Collection Storage Facility
The Museum’s Solovox was made in Belleville, Ontario, by the Northern Electric Company under licence from the Hammond Instrument Co., of Chicago. Ken Baer originally purchased the keyboard from Heintzman & Co. in Toronto, around 1948. As the accompanist for a travelling evangelist, Baer had played an earlier model. He equipped his new keyboard with adjustable brass legs for easy attachment to any piano, and took the Solovox to numerous evangelical Baptist meetings in the Calgary, Winnipeg, and Toronto areas during the next decade.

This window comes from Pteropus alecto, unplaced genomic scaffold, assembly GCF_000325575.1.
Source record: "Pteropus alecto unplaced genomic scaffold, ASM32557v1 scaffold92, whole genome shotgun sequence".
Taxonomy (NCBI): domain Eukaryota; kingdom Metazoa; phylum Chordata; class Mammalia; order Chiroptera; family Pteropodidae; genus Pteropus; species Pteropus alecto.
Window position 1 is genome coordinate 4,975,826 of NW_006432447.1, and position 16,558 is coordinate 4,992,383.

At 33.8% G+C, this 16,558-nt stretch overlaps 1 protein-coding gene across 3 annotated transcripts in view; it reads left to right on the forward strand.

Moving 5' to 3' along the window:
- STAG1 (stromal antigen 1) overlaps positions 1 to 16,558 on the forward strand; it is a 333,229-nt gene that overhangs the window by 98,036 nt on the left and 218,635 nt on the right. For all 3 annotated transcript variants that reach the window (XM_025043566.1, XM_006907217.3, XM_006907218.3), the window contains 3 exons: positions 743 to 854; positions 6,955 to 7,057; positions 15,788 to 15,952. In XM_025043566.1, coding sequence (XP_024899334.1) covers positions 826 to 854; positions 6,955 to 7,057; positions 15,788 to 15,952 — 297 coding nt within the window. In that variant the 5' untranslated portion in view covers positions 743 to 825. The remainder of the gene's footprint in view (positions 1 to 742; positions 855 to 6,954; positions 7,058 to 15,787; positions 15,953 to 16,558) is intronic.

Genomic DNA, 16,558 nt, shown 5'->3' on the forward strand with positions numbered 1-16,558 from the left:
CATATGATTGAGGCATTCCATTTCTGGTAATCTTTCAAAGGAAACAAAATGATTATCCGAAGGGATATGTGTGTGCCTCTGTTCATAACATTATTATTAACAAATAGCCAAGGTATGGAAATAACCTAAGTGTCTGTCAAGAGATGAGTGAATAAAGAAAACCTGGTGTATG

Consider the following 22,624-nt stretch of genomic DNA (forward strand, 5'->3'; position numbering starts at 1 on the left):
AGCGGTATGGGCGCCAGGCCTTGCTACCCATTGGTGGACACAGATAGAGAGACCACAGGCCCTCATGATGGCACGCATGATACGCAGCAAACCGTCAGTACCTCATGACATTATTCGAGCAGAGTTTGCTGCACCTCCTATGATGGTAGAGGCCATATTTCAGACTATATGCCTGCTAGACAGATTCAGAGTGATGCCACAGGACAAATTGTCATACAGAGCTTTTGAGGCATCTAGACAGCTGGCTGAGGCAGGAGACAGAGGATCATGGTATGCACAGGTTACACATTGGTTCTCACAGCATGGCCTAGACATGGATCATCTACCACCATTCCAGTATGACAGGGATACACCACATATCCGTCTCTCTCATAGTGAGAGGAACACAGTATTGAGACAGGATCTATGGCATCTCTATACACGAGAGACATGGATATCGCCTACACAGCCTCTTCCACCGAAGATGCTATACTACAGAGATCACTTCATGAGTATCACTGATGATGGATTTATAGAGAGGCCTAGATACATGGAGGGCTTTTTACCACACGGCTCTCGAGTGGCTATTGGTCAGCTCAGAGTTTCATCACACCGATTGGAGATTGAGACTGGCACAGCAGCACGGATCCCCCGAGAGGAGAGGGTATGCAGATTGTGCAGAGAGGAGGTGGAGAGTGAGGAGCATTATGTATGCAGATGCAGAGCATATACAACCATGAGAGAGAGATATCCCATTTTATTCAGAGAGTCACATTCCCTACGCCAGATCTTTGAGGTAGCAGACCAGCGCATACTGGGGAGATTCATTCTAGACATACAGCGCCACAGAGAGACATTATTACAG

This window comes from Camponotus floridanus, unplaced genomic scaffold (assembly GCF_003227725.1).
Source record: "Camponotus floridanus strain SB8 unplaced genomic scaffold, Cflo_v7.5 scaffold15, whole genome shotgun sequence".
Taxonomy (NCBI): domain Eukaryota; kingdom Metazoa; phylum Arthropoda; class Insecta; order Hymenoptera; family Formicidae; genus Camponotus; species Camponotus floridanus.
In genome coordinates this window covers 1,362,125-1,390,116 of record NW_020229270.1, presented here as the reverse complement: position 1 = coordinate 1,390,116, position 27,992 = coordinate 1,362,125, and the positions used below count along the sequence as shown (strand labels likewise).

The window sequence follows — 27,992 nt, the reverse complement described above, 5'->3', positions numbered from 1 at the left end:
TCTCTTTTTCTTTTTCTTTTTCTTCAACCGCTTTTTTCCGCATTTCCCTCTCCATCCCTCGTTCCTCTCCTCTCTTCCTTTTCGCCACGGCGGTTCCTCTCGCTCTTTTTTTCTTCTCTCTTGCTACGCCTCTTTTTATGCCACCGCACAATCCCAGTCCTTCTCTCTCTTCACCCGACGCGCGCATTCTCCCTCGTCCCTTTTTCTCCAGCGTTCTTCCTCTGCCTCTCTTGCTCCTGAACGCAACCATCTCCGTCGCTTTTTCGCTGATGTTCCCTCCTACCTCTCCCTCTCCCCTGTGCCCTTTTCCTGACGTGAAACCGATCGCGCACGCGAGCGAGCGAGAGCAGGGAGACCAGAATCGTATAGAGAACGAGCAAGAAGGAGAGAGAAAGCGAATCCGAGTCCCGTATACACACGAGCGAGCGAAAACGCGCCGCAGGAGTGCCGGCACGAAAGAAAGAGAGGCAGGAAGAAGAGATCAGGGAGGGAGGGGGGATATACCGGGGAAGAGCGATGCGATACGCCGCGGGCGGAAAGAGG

The Solovox is a three-octave electronic keyboard instrument offering 12 pre-set tone colours. It is monophonic, producing one note at a time, and therefore incapable of playing chords. Tones are generated and amplified by an electronic circuit containing vacuum tubes, resistors, and capacitors housed in a “tone cabinet” that also holds a single speaker. The keyboard was designed to be attached beneath the keyboard of a standard piano, providing it with a second manual on which contrasting sounds could be played. A musician could play one keyboard with each hand, using the Solovox to produce sustained sounds, in contrast to those of the piano, which rapidly fade in volume.
The Hammond Solovox was probably the first widely available, purely electronic keyboard instrument. It differed from the popular Hammond organs of the same period, which used an electromechanical system of tone wheels and pickups to generate sounds.